, Volume 285, Issue 1-3, pp 49-58

The damselfishes (Pisces: Osteichthyes: Pomacentridae) of Peninsular Malaysia and Singapore: systematics, ecology and conservation

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Abstract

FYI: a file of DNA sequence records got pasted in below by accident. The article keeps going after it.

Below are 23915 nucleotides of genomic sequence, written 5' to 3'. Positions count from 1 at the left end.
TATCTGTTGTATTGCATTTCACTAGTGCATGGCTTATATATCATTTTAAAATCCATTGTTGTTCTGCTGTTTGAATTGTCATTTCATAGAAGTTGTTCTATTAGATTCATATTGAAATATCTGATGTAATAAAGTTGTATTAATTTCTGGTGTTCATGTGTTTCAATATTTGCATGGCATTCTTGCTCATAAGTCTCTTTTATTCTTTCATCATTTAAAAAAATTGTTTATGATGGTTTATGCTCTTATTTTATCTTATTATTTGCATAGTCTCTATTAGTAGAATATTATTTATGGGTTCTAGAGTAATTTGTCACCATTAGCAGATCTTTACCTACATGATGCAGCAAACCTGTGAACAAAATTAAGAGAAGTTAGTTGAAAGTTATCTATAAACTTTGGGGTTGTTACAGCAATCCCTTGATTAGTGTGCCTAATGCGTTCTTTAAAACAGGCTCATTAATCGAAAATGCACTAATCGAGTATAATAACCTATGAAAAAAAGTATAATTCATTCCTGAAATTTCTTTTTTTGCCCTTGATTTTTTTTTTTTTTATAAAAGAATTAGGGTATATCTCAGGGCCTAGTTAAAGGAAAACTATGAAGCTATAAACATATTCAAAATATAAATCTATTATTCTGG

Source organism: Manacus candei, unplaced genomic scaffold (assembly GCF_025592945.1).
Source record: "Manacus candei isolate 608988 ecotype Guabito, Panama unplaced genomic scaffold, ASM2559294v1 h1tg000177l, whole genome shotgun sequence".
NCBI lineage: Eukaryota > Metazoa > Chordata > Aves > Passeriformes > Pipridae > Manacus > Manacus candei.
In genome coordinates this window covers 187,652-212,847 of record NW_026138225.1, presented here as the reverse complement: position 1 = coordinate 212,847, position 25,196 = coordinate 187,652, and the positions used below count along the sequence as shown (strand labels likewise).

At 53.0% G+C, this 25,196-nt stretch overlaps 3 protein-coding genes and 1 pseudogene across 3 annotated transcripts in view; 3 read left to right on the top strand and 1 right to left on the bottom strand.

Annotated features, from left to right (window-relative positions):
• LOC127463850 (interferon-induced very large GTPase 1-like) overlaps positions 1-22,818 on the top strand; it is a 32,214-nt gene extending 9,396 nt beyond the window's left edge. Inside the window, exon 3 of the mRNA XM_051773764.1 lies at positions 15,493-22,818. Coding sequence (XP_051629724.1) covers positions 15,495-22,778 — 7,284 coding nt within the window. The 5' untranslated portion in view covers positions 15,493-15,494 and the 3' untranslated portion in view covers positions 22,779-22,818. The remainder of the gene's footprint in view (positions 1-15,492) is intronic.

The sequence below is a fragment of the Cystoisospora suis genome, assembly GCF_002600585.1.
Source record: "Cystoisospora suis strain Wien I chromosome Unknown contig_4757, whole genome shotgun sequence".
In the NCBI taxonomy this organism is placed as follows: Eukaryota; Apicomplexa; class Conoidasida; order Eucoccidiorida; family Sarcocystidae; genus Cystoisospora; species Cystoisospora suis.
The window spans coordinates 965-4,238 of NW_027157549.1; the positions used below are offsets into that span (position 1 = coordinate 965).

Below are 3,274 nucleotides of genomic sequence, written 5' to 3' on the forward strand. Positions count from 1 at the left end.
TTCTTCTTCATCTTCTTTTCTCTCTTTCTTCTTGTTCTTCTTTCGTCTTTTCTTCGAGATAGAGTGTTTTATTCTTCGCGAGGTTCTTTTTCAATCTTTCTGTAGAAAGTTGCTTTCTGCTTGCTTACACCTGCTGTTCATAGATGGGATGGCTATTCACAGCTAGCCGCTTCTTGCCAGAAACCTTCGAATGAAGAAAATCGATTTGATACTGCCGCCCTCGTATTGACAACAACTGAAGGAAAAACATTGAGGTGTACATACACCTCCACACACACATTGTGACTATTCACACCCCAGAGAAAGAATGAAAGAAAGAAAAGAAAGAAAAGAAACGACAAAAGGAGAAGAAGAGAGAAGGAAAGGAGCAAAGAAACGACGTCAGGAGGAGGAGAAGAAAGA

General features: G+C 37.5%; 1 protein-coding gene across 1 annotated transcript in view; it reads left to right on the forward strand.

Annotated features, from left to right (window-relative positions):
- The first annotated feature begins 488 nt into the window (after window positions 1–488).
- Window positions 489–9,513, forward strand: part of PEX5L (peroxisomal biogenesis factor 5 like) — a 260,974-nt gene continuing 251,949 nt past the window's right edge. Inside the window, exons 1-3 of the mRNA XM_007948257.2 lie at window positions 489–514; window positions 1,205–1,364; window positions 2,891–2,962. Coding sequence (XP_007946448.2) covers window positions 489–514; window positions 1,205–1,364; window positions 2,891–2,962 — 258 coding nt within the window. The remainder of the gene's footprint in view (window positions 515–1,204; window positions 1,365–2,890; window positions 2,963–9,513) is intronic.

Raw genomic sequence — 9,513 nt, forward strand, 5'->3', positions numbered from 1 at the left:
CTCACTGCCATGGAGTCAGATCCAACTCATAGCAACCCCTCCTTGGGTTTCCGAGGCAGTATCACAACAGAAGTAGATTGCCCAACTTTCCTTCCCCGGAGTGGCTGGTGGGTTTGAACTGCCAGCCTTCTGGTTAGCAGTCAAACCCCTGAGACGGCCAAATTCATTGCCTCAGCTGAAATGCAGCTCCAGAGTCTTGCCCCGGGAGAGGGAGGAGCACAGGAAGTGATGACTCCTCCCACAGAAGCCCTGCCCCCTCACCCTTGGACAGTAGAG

Damselfishes (Pomacentridae) are among the most common of reef fishes in tropical seas, comprising 320 species in all, with 268 species alone in the Indo-West Pacific regions. 15 genera (Abudefduf, Amblyglyphidodon, Amphiprion, Chelioprion, Chromis, Chrysiptera, Dascyllus, Pristotis, Dischistodus, Hemiglyphidodon, Neoglyphidodon, Neopomacentrus, Plectroglyphidodon, Pomacentrus, Stegastes) and at least 39 species inhabit the waters of Peninsular Malaysia and Singapore. They are important ecologically because many species are extremely abundant in reefs, and also economically, as several are collected in large numbers for the lucrative aquarium trade. This demand has led to some fishermen using destructive methods in obtaining the fishes, to the point that original standing populations may not be recoverable. This threat poses a need for conservation of the reefs. The present study based primarily on fishes collected from the waters of Singapore and specimens from the Zoological Reference Collection at the National University of Singapore, will serve the dual purpose of establishing a current species list for Malaysia and Singapore, and to update and clarify the local taxonomy of the group. An annotated list (with localities) is provided of the known or reported species to aid studies on reefs.